Generally, a city public works crew, or a team from an outside agency contracted by a city, arrives at the graffiti site, documents what has transpired with this sophisticated camera and covers it up with paint, often after painstakingly matching the new cover-up paint with the existing color.

The photograph electronically travels to the investigative team working graffiti cases.

On the TAGRS software, the city crew member who dealt with that graffiti is listed, so that an officer can follow up to get more information if necessary, Parker said.

Southland law enforcement agencies are working to hold the culprits, and in the case of minors, their parents, responsible for damages.

Graffiti perpetrators are from two camps: gang members who use it to mark their territory or send a message to other gangs, and taggers who do the crime for glory.

For taggers, "the entire reason is for personal fame....It's all about ego," said San Bernardino police Sgt. Dwight Waldo.

"It's the only crime I know of where the entire purpose is to tell the world I did this crime," said Waldo, who has been working to catch taggers exclusively since 1991 and was the first in the country to have that assignment.

In most departments taggers are part of the gang unit's function, even though taggers, by definition, are not part of a criminal gang - and may never be.

Although an oddity a decade ago, Waldo said more municipal police departments are dedicating officers just to tagging as a way to preserve city tax revenues.

When taggers strike a business district, about 90percent of the public will think it's a sign of gang activity, said Waldo, internationally recognized expert on tagging.

And when the public enters that area, instead of focusing on what they might do there, they worry about their personal safety or the safety of their vehicle, he said.

Soon businesses will flee the area, said Waldo, who was in New Mexico last week to speak before a regional law enforcement group about tagging.

Waldo said that while most taggers are underage, predominately male, increasingly he is finding more in their 20s and 30s. The oldest person arrested was 50.

The vast majority of graffiti is called "throw ups," which are not artsy, Waldo said.

Taggers can put up their work - even complex "art" works very quickly, Waldo said, because they practice what they will do several times. They have all their supplies and plan escape routes in case police show up.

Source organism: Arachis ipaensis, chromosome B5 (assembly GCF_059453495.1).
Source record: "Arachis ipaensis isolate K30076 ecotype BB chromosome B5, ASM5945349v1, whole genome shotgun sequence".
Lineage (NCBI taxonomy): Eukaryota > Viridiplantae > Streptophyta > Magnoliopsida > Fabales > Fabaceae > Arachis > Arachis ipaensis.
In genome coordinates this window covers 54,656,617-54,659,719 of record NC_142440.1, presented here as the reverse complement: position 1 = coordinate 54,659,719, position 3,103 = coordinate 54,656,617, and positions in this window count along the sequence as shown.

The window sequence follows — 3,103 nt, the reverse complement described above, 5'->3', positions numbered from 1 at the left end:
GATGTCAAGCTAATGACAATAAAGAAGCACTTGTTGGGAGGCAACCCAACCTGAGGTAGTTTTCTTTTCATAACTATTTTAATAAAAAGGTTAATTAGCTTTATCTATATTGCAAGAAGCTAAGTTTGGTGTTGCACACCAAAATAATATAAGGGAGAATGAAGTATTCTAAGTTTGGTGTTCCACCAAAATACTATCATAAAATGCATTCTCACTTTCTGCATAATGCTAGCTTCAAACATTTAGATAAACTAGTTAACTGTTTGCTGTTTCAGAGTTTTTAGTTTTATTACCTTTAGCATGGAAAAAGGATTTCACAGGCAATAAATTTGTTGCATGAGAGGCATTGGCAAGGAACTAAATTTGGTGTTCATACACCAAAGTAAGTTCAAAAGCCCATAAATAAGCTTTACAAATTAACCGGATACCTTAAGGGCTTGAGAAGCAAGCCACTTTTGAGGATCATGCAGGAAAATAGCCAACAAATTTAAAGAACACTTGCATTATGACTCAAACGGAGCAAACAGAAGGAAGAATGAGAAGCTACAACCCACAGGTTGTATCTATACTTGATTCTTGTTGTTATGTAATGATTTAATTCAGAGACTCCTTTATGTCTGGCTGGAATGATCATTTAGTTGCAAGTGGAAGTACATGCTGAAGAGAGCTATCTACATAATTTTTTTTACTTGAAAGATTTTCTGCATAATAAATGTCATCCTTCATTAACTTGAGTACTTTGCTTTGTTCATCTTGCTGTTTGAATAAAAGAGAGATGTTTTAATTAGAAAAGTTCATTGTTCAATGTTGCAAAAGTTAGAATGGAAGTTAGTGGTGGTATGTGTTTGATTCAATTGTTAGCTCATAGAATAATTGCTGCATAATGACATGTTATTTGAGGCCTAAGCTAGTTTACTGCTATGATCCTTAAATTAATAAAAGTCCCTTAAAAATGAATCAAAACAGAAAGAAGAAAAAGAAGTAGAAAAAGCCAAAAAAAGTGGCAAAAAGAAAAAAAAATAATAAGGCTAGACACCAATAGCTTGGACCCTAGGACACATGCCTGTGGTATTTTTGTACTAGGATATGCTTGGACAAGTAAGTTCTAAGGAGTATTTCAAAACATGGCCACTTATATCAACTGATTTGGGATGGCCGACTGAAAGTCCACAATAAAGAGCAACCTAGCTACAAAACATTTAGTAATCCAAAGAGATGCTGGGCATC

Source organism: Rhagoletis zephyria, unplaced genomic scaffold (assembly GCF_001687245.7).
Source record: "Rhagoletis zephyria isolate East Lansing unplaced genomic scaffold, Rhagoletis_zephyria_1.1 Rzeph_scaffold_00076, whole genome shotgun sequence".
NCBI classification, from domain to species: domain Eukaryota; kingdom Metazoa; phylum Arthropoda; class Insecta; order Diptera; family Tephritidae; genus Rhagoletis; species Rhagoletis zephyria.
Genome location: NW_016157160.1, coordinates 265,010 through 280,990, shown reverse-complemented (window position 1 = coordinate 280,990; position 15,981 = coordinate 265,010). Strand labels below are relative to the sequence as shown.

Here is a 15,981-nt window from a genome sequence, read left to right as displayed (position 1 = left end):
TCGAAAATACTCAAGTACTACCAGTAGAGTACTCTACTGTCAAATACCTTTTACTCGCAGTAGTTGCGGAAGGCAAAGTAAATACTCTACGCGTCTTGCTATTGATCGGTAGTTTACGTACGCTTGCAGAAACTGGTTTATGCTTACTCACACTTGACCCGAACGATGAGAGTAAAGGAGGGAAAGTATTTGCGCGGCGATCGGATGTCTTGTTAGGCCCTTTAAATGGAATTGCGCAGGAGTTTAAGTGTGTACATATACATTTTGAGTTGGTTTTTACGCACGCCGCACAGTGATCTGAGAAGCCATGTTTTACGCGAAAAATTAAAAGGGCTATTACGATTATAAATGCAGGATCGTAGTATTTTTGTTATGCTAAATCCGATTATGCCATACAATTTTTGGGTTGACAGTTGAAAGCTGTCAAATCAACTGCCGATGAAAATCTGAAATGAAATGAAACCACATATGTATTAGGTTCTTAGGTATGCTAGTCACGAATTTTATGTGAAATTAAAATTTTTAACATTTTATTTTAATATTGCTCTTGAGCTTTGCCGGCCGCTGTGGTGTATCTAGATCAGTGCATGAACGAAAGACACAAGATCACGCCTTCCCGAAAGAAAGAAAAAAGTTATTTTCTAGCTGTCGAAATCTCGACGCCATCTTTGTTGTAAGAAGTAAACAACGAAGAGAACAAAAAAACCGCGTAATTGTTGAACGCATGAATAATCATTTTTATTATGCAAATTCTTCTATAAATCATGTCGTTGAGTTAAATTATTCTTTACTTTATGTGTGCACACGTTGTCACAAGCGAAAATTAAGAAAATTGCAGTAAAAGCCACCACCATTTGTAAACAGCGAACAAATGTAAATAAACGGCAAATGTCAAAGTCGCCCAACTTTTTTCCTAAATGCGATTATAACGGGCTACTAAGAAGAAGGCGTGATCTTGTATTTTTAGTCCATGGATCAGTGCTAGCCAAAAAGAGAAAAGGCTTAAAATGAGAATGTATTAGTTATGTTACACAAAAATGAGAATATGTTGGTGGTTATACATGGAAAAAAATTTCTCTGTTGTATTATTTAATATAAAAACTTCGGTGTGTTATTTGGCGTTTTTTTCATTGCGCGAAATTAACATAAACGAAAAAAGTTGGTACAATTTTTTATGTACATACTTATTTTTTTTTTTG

Taggers pick high visibility sites for their attacks so many people will see it. And when they are caught by police, they attain a martyrdom in their circle of fellow taggers, Waldo said.

Tagging is a problem not unique to the United States, he said. On the Internet, Waldo once saw an advertisement for a train taking taggers on a 10-day tour of major European cities.

Although much of tagging vandalism is done in the wee hours, it's not uncommon for graffiti to go up after school - between 3 and 8 p.m.

Waldo said it is not uncommon for tagging crews to move into burglary because they see the skill set that allows them to put up graffiti unseen translates into the stealth skills needed to enter a building and get away undetected.

Police contacted for this report generally view tagging as a "gateway" crime, one that often leads to more serious offenses.

Chino police Lt. Wes Simmons said his department has been treating graffiti as a key enforcement issue for many years.

"Our philosophy is that we see this as a crime which negatively impacts our community," he said.

Aggressive prosecution and pursuit of restitution for the cleanup costs may be showing up in the numbers, Simmons said.

In 2009, 343 police reports were filed for graffiti in Chino, 202 arrests were made and 194,000 square feet of graffiti was cleaned up.

In 2010, those numbers had come down to 224 reports, 118 arrests and abatement of less than 100,000 square feet.